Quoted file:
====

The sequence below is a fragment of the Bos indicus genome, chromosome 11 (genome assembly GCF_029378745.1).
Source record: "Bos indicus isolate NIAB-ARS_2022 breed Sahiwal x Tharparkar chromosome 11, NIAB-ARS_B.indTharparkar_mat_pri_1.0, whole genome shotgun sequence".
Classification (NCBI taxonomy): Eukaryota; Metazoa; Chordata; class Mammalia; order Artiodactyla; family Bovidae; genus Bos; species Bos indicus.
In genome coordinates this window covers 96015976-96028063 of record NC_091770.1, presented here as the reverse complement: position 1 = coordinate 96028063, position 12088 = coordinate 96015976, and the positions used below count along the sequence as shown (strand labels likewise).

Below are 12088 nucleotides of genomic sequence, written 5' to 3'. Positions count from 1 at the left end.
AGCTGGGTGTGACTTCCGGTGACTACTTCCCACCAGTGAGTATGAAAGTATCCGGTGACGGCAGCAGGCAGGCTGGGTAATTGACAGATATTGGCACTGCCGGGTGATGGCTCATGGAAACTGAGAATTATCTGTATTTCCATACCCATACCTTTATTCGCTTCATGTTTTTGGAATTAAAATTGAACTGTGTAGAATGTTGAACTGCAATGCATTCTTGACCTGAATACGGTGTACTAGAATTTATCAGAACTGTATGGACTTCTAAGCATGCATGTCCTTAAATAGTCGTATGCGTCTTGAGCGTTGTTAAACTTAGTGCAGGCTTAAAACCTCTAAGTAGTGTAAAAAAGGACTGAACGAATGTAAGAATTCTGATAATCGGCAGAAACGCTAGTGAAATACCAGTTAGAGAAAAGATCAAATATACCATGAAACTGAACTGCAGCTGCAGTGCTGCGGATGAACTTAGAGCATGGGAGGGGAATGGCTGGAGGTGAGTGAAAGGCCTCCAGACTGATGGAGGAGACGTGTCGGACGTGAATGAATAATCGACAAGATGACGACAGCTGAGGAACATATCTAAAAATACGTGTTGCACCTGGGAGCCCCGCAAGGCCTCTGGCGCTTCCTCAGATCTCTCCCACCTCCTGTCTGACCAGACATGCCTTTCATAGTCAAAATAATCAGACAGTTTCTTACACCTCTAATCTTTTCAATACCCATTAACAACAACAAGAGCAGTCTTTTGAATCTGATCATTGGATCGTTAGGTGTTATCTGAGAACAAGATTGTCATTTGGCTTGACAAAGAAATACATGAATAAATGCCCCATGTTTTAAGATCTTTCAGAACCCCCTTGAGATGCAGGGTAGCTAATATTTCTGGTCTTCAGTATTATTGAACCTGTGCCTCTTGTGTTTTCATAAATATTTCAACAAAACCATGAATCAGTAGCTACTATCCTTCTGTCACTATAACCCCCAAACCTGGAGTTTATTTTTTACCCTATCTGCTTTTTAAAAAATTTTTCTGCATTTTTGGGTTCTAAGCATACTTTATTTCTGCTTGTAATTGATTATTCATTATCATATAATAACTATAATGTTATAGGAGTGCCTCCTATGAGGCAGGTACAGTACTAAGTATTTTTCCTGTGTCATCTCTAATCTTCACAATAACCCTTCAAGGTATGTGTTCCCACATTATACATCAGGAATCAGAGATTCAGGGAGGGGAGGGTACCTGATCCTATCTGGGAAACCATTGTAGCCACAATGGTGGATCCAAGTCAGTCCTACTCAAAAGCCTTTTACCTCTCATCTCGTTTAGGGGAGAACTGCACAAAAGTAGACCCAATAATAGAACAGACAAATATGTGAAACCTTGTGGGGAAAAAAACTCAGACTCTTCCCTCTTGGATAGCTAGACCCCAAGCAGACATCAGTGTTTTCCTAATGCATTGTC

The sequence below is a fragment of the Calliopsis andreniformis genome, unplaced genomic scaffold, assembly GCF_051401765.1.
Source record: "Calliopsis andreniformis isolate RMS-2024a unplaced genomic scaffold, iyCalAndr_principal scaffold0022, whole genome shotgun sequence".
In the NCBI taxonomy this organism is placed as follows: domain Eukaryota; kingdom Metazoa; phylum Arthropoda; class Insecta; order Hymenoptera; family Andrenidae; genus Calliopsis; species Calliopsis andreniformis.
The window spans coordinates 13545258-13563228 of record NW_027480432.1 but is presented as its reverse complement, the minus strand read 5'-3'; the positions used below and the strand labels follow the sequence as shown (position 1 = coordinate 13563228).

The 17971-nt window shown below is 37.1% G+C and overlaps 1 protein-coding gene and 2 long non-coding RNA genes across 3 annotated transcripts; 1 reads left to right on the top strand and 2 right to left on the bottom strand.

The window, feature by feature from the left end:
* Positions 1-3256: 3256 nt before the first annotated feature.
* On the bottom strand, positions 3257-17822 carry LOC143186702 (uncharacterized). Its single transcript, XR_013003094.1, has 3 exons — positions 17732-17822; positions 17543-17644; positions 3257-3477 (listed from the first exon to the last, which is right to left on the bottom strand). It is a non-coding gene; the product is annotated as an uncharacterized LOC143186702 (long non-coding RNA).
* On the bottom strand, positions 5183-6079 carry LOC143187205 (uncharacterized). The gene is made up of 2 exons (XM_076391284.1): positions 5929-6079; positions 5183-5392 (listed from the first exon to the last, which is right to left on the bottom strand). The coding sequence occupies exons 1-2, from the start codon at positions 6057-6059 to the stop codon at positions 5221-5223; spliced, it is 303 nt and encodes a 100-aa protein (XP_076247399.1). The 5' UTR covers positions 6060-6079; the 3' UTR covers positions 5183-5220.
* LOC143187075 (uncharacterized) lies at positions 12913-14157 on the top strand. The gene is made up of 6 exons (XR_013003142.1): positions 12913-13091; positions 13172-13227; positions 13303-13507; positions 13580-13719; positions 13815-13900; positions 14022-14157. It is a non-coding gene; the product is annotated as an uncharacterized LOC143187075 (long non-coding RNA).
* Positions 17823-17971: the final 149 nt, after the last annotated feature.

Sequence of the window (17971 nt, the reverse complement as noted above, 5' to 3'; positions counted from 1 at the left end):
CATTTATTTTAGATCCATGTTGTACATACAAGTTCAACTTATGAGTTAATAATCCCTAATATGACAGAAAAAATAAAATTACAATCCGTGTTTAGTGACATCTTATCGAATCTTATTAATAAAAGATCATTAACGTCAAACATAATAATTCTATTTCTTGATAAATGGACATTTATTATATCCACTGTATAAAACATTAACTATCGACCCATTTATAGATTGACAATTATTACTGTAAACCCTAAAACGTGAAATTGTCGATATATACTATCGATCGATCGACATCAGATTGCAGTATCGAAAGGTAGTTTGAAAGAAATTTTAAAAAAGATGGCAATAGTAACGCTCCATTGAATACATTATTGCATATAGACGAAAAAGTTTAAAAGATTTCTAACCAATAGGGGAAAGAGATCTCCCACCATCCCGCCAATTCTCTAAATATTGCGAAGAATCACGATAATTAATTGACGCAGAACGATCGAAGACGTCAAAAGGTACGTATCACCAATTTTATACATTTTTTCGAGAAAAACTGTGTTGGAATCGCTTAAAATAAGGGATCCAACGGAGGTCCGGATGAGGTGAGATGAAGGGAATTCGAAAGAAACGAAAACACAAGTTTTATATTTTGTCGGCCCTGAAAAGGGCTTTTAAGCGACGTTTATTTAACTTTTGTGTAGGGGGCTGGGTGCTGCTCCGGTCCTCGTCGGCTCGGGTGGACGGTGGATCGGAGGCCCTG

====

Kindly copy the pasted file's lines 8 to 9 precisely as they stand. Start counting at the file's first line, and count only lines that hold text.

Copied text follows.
Source record: "Calliopsis andreniformis isolate RMS-2024a unplaced genomic scaffold, iyCalAndr_principal scaffold0022, whole genome shotgun sequence".
In the NCBI taxonomy this organism is placed as follows: domain Eukaryota; kingdom Metazoa; phylum Arthropoda; class Insecta; order Hymenoptera; family Andrenidae; genus Calliopsis; species Calliopsis andreniformis.